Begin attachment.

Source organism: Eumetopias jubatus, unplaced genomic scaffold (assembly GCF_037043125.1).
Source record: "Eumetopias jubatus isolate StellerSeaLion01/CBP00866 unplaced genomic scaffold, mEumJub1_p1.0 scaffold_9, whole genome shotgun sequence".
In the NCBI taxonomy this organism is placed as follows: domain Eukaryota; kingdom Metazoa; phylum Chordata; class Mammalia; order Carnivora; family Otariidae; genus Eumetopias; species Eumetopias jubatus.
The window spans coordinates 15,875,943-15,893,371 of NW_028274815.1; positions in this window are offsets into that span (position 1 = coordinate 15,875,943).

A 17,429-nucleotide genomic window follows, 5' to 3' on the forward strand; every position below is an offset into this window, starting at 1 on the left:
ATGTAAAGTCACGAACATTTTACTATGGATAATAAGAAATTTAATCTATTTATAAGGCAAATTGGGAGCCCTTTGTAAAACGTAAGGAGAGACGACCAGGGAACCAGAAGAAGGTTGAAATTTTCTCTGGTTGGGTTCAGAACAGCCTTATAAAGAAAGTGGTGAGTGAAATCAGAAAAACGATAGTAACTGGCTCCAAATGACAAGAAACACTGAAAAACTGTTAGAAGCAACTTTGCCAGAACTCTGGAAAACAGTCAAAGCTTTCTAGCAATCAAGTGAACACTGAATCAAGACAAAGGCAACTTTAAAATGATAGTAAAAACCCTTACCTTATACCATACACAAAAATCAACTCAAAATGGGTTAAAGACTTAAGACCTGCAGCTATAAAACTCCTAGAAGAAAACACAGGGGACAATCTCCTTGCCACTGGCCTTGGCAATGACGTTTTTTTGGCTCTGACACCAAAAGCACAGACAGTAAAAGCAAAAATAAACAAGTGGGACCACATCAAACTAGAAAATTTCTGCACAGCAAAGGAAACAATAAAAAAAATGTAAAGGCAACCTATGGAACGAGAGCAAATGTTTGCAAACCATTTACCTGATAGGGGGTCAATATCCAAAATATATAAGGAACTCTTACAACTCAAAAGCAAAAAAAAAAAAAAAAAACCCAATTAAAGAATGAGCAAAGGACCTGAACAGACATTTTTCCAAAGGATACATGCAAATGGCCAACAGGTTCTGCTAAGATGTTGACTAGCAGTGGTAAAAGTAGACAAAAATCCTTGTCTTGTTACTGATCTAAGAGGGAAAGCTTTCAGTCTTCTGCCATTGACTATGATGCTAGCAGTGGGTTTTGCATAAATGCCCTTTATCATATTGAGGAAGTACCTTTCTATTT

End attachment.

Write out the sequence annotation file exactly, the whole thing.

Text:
Source organism: Eumetopias jubatus, unplaced genomic scaffold (assembly GCF_037043125.1).
Source record: "Eumetopias jubatus isolate StellerSeaLion01/CBP00866 unplaced genomic scaffold, mEumJub1_p1.0 scaffold_9, whole genome shotgun sequence".
In the NCBI taxonomy this organism is placed as follows: domain Eukaryota; kingdom Metazoa; phylum Chordata; class Mammalia; order Carnivora; family Otariidae; genus Eumetopias; species Eumetopias jubatus.
The window spans coordinates 15,875,943-15,893,371 of NW_028274815.1; positions in this window are offsets into that span (position 1 = coordinate 15,875,943).

A 17,429-nucleotide genomic window follows, 5' to 3' on the forward strand; every position below is an offset into this window, starting at 1 on the left:
ATGTAAAGTCACGAACATTTTACTATGGATAATAAGAAATTTAATCTATTTATAAGGCAAATTGGGAGCCCTTTGTAAAACGTAAGGAGAGACGACCAGGGAACCAGAAGAAGGTTGAAATTTTCTCTGGTTGGGTTCAGAACAGCCTTATAAAGAAAGTGGTGAGTGAAATCAGAAAAACGATAGTAACTGGCTCCAAATGACAAGAAACACTGAAAAACTGTTAGAAGCAACTTTGCCAGAACTCTGGAAAACAGTCAAAGCTTTCTAGCAATCAAGTGAACACTGAATCAAGACAAAGGCAACTTTAAAATGATAGTAAAAACCCTTACCTTATACCATACACAAAAATCAACTCAAAATGGGTTAAAGACTTAAGACCTGCAGCTATAAAACTCCTAGAAGAAAACACAGGGGACAATCTCCTTGCCACTGGCCTTGGCAATGACGTTTTTTTGGCTCTGACACCAAAAGCACAGACAGTAAAAGCAAAAATAAACAAGTGGGACCACATCAAACTAGAAAATTTCTGCACAGCAAAGGAAACAATAAAAAAAATGTAAAGGCAACCTATGGAACGAGAGCAAATGTTTGCAAACCATTTACCTGATAGGGGGTCAATATCCAAAATATATAAGGAACTCTTACAACTCAAAAGCAAAAAAAAAAAAAAAAAACCCAATTAAAGAATGAGCAAAGGACCTGAACAGACATTTTTCCAAAGGATACATGCAAATGGCCAACAGGTTCTGCTAAGATGTTGACTAGCAGTGGTAAAAGTAGACAAAAATCCTTGTCTTGTTACTGATCTAAGAGGGAAAGCTTTCAGTCTTCTGCCATTGACTATGATGCTAGCAGTGGGTTTTGCATAAATGCCCTTTATCATATTGAGGAAGTACCTTTCTATTT